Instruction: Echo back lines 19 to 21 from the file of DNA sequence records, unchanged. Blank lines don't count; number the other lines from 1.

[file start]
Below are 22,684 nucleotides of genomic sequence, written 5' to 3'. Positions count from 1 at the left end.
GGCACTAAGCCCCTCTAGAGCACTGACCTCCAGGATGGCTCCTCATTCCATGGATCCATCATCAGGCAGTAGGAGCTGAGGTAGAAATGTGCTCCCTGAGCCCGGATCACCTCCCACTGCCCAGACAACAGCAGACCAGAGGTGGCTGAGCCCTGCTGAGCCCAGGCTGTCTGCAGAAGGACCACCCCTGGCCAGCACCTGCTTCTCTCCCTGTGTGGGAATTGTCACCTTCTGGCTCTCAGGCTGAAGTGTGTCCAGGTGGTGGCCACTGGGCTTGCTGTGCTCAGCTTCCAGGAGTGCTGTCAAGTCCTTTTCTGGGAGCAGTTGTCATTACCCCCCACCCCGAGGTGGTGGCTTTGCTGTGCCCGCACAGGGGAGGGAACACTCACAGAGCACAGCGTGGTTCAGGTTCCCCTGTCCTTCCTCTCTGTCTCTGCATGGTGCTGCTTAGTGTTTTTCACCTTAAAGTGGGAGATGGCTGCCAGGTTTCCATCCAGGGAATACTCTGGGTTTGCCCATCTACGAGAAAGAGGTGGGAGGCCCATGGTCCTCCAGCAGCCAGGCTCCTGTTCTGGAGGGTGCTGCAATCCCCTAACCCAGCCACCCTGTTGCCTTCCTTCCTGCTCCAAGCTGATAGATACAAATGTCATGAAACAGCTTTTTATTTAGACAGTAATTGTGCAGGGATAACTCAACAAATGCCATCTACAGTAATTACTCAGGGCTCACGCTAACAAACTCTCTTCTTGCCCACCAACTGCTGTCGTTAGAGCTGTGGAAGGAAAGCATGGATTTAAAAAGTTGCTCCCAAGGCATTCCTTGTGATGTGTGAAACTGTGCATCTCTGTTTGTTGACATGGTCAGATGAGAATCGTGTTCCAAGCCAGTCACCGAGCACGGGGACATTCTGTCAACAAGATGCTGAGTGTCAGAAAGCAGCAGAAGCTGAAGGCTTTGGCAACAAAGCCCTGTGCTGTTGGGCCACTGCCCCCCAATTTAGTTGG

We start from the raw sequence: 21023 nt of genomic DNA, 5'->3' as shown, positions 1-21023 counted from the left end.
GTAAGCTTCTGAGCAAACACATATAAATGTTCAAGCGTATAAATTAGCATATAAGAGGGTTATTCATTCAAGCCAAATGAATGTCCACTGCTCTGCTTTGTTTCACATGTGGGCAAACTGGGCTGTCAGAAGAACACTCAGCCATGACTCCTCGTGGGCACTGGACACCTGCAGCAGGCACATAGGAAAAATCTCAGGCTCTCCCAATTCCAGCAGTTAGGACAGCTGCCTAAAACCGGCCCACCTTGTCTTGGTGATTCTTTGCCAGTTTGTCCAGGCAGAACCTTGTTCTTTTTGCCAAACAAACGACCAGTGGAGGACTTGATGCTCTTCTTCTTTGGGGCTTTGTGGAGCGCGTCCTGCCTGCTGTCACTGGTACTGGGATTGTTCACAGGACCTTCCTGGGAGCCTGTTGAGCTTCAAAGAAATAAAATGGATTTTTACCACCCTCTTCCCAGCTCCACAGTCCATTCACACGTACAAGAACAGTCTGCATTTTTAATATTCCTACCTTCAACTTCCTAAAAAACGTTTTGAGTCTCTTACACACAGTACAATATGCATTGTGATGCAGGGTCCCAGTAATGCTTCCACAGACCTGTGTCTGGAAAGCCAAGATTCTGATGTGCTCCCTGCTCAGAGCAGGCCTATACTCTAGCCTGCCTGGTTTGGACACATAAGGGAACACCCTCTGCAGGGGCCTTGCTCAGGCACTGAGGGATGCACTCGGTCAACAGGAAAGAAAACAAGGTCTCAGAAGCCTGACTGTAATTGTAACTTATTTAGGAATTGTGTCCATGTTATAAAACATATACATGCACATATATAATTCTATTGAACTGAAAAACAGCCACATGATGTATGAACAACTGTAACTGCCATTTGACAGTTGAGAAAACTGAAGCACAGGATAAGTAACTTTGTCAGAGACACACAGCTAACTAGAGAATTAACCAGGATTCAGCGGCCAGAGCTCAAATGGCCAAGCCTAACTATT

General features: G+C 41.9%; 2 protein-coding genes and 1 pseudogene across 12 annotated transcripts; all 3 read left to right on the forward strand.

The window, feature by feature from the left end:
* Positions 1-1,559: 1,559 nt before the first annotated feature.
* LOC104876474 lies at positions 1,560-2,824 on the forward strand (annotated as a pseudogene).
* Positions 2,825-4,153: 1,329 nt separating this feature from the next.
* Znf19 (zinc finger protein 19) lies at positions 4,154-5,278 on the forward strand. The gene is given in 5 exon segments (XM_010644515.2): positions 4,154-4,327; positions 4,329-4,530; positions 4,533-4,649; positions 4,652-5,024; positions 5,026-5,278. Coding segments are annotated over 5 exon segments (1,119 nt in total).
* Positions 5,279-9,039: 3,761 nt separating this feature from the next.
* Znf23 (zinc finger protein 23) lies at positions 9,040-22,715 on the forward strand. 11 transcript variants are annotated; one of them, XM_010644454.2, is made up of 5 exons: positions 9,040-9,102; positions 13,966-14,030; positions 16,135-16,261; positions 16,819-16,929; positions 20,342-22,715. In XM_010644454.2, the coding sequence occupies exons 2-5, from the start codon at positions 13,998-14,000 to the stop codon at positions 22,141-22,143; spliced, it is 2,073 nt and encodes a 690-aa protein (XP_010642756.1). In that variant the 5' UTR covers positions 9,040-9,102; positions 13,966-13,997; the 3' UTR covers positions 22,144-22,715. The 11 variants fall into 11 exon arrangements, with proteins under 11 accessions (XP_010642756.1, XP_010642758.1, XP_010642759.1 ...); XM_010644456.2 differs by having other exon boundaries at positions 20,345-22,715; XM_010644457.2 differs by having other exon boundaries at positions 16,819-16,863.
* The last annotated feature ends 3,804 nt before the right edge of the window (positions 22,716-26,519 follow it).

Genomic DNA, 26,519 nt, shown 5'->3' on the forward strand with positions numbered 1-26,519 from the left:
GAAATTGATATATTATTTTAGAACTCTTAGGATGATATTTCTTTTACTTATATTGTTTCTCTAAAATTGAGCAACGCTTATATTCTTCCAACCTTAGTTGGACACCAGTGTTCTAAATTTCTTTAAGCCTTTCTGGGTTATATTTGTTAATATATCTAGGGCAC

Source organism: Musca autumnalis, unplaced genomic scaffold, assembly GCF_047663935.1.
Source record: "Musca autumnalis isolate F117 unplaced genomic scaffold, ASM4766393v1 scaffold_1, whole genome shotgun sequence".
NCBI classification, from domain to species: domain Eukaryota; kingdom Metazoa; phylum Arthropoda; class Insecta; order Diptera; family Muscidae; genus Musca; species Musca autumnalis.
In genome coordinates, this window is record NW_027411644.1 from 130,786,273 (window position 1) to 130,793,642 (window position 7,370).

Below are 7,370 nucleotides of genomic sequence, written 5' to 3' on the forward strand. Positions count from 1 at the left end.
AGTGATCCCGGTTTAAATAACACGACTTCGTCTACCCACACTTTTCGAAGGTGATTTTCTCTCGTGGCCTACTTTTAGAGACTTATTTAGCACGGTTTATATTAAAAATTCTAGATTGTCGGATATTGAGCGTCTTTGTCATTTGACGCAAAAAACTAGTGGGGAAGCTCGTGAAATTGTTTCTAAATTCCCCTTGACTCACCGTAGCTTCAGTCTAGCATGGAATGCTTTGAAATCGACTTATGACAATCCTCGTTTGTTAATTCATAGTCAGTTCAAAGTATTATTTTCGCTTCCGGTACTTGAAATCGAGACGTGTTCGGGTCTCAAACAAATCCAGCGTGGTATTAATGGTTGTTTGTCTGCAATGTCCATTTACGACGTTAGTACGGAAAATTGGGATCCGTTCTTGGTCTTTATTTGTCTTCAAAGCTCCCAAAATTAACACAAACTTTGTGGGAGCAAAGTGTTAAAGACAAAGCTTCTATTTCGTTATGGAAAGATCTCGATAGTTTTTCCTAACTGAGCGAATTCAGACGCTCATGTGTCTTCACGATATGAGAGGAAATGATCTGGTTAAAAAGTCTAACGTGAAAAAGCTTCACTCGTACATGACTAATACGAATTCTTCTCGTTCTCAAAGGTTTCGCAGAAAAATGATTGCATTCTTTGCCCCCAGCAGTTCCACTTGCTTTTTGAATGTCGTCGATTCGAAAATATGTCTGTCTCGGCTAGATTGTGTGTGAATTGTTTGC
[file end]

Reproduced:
In genome coordinates, this window is record NW_027411644.1 from 130,786,273 (window position 1) to 130,793,642 (window position 7,370).

Below are 7,370 nucleotides of genomic sequence, written 5' to 3' on the forward strand. Positions count from 1 at the left end.
AGTGATCCCGGTTTAAATAACACGACTTCGTCTACCCACACTTTTCGAAGGTGATTTTCTCTCGTGGCCTACTTTTAGAGACTTATTTAGCACGGTTTATATTAAAAATTCTAGATTGTCGGATATTGAGCGTCTTTGTCATTTGACGCAAAAAACTAGTGGGGAAGCTCGTGAAATTGTTTCTAAATTCCCCTTGACTCACCGTAGCTTCAGTCTAGCATGGAATGCTTTGAAATCGACTTATGACAATCCTCGTTTGTTAATTCATAGTCAGTTCAAAGTATTATTTTCGCTTCCGGTACTTGAAATCGAGACGTGTTCGGGTCTCAAACAAATCCAGCGTGGTATTAATGGTTGTTTGTCTGCAATGTCCATTTACGACGTTAGTACGGAAAATTGGGATCCGTTCTTGGTCTTTATTTGTCTTCAAAGCTCCCAAAATTAACACAAACTTTGTGGGAGCAAAGTGTTAAAGACAAAGCTTCTATTTCGTTATGGAAAGATCTCGATAGTTTTTCCTAACTGAGCGAATTCAGACGCTCATGTGTCTTCACGATATGAGAGGAAATGATCTGGTTAAAAAGTCTAACGTGAAAAAGCTTCACTCGTACATGACTAATACGAATTCTTCTCGTTCTCAAAGGTTTCGCAGAAAAATGATTGCATTCTTTGCCCCCAGCAGTTCCACTTGCTTTTTGAATGTCGTCGATTCGAAAATATGTCTGTCTCGGCTAGATTGTGTGTGAATTGTTTGC